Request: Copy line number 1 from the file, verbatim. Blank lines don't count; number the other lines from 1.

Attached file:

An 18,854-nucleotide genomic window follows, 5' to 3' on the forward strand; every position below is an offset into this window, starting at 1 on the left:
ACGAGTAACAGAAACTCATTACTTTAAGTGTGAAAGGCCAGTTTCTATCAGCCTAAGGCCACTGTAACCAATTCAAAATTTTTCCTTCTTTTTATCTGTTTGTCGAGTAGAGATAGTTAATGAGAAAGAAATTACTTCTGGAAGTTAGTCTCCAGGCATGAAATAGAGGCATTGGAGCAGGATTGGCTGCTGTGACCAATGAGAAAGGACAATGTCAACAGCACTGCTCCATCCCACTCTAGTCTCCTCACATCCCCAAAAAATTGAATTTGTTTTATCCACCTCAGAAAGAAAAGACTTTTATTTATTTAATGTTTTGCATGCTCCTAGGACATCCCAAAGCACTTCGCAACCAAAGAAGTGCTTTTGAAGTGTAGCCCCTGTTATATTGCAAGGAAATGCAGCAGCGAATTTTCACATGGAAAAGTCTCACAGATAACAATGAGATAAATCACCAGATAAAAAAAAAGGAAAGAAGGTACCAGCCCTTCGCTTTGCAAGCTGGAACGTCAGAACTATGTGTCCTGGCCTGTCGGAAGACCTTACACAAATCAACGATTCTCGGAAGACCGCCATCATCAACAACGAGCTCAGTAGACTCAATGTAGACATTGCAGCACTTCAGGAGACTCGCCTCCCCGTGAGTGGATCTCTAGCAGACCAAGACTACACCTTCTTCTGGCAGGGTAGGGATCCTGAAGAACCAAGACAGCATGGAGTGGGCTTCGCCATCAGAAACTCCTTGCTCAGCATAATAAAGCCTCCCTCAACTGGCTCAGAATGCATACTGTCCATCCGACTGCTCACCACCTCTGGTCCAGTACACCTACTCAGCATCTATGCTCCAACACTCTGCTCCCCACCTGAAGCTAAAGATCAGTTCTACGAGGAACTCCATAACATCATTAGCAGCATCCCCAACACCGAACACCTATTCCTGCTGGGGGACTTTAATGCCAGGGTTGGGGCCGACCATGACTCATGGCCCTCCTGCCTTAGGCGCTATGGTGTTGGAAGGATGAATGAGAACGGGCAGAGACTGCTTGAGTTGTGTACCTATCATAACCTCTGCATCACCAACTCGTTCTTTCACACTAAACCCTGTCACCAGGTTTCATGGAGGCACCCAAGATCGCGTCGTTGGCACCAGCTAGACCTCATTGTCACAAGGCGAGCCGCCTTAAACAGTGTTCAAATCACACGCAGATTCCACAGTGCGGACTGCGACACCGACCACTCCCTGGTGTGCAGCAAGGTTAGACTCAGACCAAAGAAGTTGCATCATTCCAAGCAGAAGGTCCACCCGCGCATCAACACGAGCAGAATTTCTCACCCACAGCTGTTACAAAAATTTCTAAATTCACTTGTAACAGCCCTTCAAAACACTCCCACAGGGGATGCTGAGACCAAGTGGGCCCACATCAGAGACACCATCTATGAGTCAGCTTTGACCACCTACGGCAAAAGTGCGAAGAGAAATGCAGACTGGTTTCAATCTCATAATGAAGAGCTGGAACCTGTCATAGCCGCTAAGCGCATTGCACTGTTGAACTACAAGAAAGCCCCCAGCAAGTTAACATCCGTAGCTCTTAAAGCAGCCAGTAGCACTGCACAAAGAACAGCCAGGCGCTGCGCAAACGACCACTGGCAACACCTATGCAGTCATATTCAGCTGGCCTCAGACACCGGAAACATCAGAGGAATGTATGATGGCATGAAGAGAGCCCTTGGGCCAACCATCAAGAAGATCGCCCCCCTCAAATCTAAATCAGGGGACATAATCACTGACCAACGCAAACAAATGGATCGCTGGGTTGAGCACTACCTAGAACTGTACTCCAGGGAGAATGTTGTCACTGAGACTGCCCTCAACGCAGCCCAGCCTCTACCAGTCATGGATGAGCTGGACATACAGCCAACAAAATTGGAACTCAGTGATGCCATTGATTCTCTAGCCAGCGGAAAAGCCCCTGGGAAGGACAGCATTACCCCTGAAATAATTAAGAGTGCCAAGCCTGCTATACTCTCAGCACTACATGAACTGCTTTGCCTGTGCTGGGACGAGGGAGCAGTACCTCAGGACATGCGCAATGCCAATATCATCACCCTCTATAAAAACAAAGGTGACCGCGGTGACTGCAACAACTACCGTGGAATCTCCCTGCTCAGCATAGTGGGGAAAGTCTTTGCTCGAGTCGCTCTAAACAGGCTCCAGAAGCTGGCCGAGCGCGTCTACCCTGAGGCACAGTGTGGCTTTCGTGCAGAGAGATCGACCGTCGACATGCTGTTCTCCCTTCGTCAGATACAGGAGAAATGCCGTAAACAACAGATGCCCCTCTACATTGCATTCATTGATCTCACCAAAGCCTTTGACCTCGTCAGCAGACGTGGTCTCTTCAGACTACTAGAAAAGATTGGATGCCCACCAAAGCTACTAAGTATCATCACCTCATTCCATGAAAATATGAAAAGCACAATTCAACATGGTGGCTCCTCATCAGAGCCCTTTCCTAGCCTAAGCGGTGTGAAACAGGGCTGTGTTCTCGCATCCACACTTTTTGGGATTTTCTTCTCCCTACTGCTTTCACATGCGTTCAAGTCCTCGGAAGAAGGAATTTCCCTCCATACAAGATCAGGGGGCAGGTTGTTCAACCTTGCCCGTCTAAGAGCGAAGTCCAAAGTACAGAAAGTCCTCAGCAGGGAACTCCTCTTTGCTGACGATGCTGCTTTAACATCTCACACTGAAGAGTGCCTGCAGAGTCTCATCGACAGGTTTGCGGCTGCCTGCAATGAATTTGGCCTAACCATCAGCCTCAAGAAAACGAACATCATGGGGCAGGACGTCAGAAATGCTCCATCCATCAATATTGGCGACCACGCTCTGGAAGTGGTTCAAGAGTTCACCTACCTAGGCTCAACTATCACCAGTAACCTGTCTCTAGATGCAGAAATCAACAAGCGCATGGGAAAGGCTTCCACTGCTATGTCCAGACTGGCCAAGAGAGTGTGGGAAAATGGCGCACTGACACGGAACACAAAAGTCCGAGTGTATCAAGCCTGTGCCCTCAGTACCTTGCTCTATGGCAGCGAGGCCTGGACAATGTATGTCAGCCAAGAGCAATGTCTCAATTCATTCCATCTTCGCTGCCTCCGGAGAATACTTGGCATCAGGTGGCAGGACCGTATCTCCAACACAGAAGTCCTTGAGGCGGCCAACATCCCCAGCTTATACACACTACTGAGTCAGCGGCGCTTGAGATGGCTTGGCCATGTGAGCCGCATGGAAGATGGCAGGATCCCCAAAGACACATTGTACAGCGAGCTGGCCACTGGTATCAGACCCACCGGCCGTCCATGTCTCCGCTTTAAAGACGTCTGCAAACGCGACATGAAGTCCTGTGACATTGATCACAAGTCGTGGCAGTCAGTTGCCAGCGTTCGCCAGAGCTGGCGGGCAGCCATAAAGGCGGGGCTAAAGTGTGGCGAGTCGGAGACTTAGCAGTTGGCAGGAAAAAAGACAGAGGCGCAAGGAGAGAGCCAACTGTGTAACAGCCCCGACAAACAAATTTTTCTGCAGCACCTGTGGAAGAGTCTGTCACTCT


An 18,854-nucleotide genomic window follows, 5' to 3' on the forward strand; every position below is an offset into this window, starting at 1 on the left: